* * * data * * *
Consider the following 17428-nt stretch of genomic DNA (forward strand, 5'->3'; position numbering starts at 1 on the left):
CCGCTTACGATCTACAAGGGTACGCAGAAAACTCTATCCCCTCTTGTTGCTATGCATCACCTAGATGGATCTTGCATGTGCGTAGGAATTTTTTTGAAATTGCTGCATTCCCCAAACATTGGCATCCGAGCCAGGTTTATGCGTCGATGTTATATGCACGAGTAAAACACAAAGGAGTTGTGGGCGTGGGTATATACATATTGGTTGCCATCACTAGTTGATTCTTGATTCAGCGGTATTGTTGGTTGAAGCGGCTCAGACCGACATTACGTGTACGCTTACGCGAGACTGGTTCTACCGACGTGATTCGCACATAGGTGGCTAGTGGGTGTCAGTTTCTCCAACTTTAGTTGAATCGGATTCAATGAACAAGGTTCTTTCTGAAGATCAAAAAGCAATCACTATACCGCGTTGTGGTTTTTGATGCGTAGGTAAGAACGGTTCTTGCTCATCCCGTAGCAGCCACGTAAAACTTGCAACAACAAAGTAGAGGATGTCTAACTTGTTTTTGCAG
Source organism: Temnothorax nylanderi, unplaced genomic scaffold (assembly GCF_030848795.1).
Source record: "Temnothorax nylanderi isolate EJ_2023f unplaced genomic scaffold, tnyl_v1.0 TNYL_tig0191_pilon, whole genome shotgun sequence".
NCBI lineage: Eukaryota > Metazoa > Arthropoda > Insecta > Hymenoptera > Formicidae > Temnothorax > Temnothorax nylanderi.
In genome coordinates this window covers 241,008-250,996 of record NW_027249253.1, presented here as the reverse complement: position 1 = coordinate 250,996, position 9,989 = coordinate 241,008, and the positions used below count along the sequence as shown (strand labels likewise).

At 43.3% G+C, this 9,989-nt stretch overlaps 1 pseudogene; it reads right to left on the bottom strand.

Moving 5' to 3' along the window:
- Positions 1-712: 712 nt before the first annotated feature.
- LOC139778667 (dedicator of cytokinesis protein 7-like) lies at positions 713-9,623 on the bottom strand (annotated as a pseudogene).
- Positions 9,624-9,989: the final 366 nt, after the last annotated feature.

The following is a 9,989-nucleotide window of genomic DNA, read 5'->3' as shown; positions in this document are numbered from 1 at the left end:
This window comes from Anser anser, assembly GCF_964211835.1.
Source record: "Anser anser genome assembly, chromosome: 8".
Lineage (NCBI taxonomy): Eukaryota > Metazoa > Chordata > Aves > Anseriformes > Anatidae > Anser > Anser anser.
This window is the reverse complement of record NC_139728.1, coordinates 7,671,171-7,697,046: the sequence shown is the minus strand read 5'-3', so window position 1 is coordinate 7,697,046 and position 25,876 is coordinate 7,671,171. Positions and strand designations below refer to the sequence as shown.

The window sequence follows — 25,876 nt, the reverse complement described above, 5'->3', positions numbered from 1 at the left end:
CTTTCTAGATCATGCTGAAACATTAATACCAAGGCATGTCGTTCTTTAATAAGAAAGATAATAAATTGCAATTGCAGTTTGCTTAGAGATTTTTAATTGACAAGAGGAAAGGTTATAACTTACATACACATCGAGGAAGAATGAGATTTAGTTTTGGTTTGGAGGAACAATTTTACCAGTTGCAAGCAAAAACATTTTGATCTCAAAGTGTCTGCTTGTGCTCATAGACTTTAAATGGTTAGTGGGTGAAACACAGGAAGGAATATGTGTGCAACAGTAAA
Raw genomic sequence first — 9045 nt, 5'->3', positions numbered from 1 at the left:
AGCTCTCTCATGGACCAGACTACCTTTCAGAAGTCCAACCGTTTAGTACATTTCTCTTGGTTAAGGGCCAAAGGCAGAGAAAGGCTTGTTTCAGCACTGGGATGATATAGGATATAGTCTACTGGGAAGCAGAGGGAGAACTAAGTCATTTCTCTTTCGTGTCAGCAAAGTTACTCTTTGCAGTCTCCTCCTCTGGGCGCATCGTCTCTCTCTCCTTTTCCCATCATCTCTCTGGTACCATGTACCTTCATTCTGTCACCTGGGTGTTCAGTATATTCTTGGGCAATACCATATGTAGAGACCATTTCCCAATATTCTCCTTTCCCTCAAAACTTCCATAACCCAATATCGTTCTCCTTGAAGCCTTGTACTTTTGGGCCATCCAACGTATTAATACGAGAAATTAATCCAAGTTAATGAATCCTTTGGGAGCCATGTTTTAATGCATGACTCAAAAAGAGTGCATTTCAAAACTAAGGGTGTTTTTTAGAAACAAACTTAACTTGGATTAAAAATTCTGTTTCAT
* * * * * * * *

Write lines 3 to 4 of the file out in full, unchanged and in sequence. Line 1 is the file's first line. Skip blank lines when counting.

Source organism: Temnothorax nylanderi, unplaced genomic scaffold (assembly GCF_030848795.1).
Source record: "Temnothorax nylanderi isolate EJ_2023f unplaced genomic scaffold, tnyl_v1.0 TNYL_tig0191_pilon, whole genome shotgun sequence".